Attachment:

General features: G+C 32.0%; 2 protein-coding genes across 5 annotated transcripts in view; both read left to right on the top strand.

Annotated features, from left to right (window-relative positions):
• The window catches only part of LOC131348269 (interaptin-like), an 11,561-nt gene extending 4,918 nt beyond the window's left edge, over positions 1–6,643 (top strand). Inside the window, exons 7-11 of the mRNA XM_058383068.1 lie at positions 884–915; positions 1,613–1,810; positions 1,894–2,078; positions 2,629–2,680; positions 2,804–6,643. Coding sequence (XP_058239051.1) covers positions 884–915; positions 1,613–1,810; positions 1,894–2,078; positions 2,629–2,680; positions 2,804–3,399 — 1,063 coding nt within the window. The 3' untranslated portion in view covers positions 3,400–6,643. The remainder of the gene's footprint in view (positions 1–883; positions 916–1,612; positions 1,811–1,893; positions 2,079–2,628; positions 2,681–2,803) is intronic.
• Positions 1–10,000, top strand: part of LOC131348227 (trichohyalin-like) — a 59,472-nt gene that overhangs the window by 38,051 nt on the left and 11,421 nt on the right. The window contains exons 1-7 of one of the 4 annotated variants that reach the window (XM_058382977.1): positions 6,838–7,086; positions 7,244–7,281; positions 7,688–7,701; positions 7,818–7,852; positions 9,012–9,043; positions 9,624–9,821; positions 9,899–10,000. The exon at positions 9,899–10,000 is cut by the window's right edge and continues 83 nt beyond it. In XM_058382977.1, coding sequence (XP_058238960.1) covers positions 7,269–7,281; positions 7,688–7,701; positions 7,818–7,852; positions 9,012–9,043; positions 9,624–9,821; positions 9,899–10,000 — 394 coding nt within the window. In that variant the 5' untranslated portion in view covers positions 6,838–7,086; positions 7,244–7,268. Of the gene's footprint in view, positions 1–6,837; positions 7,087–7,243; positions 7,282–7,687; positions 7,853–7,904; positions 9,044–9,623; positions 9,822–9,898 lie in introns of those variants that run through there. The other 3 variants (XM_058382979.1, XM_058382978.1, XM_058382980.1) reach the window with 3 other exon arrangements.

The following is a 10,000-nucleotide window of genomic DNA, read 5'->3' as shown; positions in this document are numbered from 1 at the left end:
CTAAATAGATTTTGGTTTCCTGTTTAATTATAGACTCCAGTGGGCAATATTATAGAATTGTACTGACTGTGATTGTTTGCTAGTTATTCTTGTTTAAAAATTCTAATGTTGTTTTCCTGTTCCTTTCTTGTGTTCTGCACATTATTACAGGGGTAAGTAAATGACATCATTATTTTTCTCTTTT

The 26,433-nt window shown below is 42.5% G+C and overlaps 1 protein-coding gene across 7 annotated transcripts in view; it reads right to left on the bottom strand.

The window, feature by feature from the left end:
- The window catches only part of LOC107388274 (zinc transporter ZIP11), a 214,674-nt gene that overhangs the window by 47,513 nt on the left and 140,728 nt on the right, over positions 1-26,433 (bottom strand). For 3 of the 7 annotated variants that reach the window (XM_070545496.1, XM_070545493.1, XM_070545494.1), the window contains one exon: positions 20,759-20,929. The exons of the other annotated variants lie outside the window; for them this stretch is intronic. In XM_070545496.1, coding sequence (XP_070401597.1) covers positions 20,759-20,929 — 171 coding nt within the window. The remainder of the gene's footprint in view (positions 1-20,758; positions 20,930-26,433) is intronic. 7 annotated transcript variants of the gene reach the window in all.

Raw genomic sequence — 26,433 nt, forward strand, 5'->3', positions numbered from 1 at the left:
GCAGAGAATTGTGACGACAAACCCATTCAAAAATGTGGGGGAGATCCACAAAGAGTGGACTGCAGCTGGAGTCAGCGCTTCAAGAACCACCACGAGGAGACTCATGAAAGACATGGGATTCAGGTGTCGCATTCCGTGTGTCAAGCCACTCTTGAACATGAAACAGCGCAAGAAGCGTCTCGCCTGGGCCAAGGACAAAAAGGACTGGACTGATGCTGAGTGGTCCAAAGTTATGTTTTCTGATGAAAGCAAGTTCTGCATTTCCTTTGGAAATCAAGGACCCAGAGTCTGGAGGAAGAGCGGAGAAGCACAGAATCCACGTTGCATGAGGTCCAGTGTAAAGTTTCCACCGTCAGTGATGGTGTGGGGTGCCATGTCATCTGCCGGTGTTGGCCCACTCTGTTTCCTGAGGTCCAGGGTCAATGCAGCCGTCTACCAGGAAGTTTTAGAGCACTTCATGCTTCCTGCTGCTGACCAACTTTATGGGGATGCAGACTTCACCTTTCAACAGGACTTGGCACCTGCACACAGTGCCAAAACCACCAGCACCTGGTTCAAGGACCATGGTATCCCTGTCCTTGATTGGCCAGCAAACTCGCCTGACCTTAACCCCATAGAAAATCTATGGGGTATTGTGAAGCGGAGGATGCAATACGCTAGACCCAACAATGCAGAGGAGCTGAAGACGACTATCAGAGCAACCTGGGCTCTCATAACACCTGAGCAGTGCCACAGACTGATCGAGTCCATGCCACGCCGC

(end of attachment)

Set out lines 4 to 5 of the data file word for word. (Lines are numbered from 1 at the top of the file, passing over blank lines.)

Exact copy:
• Positions 1–10,000, top strand: part of LOC131348227 (trichohyalin-like) — a 59,472-nt gene that overhangs the window by 38,051 nt on the left and 11,421 nt on the right. The window contains exons 1-7 of one of the 4 annotated variants that reach the window (XM_058382977.1): positions 6,838–7,086; positions 7,244–7,281; positions 7,688–7,701; positions 7,818–7,852; positions 9,012–9,043; positions 9,624–9,821; positions 9,899–10,000. The exon at positions 9,899–10,000 is cut by the window's right edge and continues 83 nt beyond it. In XM_058382977.1, coding sequence (XP_058238960.1) covers positions 7,269–7,281; positions 7,688–7,701; positions 7,818–7,852; positions 9,012–9,043; positions 9,624–9,821; positions 9,899–10,000 — 394 coding nt within the window. In that variant the 5' untranslated portion in view covers positions 6,838–7,086; positions 7,244–7,268. Of the gene's footprint in view, positions 1–6,837; positions 7,087–7,243; positions 7,282–7,687; positions 7,853–7,904; positions 9,044–9,623; positions 9,822–9,898 lie in introns of those variants that run through there. The other 3 variants (XM_058382979.1, XM_058382978.1, XM_058382980.1) reach the window with 3 other exon arrangements.

The following is a 10,000-nucleotide window of genomic DNA, read 5'->3' as shown; positions in this document are numbered from 1 at the left end: